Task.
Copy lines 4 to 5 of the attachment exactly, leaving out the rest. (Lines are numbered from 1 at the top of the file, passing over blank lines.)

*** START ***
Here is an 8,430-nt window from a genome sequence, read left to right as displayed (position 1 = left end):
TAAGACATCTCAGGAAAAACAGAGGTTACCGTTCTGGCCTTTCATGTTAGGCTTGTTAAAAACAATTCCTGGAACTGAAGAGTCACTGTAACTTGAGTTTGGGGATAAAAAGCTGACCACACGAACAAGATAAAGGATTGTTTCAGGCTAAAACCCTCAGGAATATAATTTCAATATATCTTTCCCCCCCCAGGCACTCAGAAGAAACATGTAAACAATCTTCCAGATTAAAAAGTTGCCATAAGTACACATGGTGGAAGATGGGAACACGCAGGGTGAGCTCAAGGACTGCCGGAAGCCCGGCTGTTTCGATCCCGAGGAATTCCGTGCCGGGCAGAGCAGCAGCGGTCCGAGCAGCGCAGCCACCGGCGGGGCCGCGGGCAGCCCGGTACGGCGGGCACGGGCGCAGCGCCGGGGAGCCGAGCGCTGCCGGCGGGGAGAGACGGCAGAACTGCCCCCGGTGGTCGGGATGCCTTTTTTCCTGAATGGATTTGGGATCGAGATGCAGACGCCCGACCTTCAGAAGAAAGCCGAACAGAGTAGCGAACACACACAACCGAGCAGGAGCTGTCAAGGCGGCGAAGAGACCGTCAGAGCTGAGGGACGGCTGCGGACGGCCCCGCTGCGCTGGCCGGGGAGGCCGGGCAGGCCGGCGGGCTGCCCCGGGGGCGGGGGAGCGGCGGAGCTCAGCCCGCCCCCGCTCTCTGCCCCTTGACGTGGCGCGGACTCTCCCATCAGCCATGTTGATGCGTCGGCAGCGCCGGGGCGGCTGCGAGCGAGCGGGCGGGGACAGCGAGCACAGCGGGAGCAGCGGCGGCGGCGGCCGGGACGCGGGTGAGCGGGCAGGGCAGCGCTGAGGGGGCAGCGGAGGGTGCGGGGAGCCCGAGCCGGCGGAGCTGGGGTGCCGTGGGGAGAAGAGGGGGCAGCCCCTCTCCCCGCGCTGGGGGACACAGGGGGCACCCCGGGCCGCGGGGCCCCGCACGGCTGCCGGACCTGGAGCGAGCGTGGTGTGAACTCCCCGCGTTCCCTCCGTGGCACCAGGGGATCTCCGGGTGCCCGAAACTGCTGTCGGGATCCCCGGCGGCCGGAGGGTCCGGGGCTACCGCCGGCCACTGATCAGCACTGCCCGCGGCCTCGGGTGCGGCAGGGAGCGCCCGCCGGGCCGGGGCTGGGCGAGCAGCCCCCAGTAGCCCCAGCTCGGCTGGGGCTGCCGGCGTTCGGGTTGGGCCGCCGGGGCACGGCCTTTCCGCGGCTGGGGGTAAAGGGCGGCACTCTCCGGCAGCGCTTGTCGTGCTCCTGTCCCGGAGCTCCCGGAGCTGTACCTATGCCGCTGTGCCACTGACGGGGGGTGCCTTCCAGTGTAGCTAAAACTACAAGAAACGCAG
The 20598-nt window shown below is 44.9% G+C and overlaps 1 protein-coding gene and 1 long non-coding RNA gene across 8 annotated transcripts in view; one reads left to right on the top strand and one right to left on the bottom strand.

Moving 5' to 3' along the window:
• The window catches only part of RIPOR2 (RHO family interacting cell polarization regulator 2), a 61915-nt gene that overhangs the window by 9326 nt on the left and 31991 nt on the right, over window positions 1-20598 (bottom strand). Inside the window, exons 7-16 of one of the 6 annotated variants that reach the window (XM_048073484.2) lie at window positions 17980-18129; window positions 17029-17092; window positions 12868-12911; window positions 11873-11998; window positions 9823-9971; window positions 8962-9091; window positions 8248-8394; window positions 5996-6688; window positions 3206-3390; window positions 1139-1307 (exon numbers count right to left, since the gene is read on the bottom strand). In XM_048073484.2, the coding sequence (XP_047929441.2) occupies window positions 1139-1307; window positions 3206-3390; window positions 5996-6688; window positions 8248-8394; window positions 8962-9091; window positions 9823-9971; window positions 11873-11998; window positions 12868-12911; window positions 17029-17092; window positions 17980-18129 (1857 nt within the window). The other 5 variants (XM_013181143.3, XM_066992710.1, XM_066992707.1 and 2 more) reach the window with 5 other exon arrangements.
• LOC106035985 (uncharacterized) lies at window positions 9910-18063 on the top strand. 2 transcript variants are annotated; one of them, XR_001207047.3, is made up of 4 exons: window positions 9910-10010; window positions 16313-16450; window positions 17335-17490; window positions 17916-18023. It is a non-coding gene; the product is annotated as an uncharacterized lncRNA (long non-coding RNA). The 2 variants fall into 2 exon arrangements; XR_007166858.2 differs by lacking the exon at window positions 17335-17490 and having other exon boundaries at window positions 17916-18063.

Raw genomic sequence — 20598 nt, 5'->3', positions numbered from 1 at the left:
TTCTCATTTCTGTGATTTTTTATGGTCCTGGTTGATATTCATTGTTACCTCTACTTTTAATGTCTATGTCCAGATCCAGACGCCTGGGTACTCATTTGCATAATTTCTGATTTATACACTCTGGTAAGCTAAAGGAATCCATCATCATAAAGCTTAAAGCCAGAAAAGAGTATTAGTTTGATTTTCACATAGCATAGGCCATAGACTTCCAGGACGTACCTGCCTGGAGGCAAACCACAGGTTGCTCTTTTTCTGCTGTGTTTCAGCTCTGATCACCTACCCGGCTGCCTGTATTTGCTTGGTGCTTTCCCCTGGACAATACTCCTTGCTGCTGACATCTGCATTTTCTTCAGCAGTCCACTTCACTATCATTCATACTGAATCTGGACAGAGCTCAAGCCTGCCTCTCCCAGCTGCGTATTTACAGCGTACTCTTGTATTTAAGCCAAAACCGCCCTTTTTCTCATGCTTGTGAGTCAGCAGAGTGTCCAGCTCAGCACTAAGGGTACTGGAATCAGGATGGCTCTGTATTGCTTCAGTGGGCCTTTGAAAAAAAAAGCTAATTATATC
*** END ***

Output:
Moving 5' to 3' along the window:
• The window catches only part of RIPOR2 (RHO family interacting cell polarization regulator 2), a 61915-nt gene that overhangs the window by 9326 nt on the left and 31991 nt on the right, over window positions 1-20598 (bottom strand). Inside the window, exons 7-16 of one of the 6 annotated variants that reach the window (XM_048073484.2) lie at window positions 17980-18129; window positions 17029-17092; window positions 12868-12911; window positions 11873-11998; window positions 9823-9971; window positions 8962-9091; window positions 8248-8394; window positions 5996-6688; window positions 3206-3390; window positions 1139-1307 (exon numbers count right to left, since the gene is read on the bottom strand). In XM_048073484.2, the coding sequence (XP_047929441.2) occupies window positions 1139-1307; window positions 3206-3390; window positions 5996-6688; window positions 8248-8394; window positions 8962-9091; window positions 9823-9971; window positions 11873-11998; window positions 12868-12911; window positions 17029-17092; window positions 17980-18129 (1857 nt within the window). The other 5 variants (XM_013181143.3, XM_066992710.1, XM_066992707.1 and 2 more) reach the window with 5 other exon arrangements.